Can't Buy Me Love: following the social engagement protocol

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Screen Shot 2013-06-25 at 12.05.22 AM

The other day, I was meeting with an associate who was relaying to me his frustration with influencer marketing:

"Tara, influencer marketing just doesn't work. I made a deal with the most influential person in this network and he posted his shining endorsement of my product and I got very little results." He lamented, "He has over 200,000 followers!"

I asked him what else he did in the influencer's community to build up relationships and he looked at me sort of puzzled. He thought the relationships this influencer had would be enough to get the attention of the majority of his followers.

"But they seem so engaged!" He added.

Sure. They are probably very engaged...with the influencer dude. But that doesn't mean that they will jump on every little thing he writes about every company. I told my associate that I have over 45,000 followers on Twitter, but only a small portion of them joined up on Buyosphere...and it was MY COMPANY! I have relationships with various people who follow me for various reasons. Some of them liked my work on Coworking and early BarCamp days. Some of them started following me when I worked in San Francisco with Citizen Agency and our cool clients like Slideshare and Tripit and ran all sorts of 'web 2.0' events out of our awesome Citizen Space. Some discovered me through speaking, through my books and other writing and interviews. Others may just have happened upon me on a good day when I said something witty. Either way, I don't have the undivided attention of my 45,000+ followers.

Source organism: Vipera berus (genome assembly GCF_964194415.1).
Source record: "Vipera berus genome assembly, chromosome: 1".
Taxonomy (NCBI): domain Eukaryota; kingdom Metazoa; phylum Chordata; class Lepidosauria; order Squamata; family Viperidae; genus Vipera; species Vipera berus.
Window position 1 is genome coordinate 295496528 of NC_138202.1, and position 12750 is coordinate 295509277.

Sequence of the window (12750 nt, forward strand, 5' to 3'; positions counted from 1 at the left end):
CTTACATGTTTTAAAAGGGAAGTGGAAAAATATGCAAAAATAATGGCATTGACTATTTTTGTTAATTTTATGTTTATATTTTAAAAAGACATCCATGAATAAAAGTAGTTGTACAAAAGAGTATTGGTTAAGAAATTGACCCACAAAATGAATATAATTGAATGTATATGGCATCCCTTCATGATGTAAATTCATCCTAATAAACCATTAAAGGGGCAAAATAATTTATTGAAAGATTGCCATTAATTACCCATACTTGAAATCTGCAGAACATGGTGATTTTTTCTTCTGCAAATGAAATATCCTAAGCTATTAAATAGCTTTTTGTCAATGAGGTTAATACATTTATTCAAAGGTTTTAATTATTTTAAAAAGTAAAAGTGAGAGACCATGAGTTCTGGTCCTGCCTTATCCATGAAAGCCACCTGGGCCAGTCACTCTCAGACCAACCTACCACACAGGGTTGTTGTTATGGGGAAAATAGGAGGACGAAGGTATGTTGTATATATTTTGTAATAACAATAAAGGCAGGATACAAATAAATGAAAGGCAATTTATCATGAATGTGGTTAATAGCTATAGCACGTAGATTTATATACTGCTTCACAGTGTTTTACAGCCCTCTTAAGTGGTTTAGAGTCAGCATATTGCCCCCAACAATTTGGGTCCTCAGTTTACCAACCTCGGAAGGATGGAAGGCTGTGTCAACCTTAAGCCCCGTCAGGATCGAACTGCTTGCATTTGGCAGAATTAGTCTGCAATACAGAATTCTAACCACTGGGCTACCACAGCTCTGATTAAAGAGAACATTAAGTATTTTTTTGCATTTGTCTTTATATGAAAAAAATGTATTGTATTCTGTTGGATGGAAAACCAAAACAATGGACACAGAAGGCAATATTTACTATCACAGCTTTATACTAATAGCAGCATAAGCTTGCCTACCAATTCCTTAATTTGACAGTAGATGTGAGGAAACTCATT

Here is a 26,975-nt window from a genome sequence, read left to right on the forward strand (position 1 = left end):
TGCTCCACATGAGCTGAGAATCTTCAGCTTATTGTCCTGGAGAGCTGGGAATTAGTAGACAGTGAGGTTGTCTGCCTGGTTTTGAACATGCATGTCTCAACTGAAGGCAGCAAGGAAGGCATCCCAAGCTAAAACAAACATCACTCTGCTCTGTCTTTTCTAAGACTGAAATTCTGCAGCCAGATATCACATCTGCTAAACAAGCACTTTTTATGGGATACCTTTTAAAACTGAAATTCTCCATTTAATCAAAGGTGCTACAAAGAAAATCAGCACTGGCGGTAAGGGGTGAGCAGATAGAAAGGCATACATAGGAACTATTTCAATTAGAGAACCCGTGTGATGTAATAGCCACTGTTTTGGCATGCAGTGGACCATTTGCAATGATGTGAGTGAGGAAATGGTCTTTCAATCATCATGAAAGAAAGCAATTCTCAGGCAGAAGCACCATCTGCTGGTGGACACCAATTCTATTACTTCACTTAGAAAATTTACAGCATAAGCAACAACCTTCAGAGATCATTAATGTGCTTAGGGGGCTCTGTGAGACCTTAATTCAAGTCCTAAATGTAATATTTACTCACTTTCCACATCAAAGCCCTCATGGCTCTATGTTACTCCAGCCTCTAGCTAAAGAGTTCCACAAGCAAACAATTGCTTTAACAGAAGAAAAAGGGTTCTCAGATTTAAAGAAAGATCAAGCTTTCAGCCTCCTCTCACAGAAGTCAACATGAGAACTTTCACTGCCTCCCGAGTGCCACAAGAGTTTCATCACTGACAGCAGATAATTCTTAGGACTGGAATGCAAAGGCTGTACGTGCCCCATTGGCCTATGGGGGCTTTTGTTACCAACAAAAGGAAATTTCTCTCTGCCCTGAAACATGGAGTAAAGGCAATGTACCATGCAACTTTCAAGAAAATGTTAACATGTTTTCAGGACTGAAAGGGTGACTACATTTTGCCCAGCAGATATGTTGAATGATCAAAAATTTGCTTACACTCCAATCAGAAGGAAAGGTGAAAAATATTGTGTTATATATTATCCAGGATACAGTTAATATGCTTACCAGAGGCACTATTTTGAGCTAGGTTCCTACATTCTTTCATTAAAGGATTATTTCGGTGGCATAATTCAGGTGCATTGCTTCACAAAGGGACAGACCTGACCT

Every day, I build relationships within that audience and no amount of money can actually make those relationships transferrable.

I'm not a fan of influencer marketing. I think it's lazy and short-sited. It's also highly unrealistic. We trust influencers. That's what made them influential in the first place, but we don't automatically trust their associates. And we can sniff out a paid endorsement a mile away.

But I *am* a fan of building out relationships in active networks - which can be entered by building relationships with influential types that operate within that network. It's a longer term, more intensive task, but it pays off big time. You just need to follow relationship protocol and slowly climb the Social Engagement Ladder:

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Screen Shot 2013-06-25 at 12.24.24 AM

Each step of the Social Engagement Ladder respects the state of mind of the person whose attention you are trying to get and trying to skip steps will only lead to frustration. You wouldn't walk up to a person you've never met and expect them to marry you. You wouldn't ask a new friend to help you move. Social networks are built on relationships and even if they are online, they are still relationships. In fact, you probably need to be even more patient and take even more care because you don't always have those non-verbal cues to work off of.

Here are the stages and their characteristics/instructions:


“I’ve seen you around” This is the stage where there is little to no brand awareness other than a quick glance.


  • Sees a friend interact with your page on their FB feed.
  • Comes across you in a search.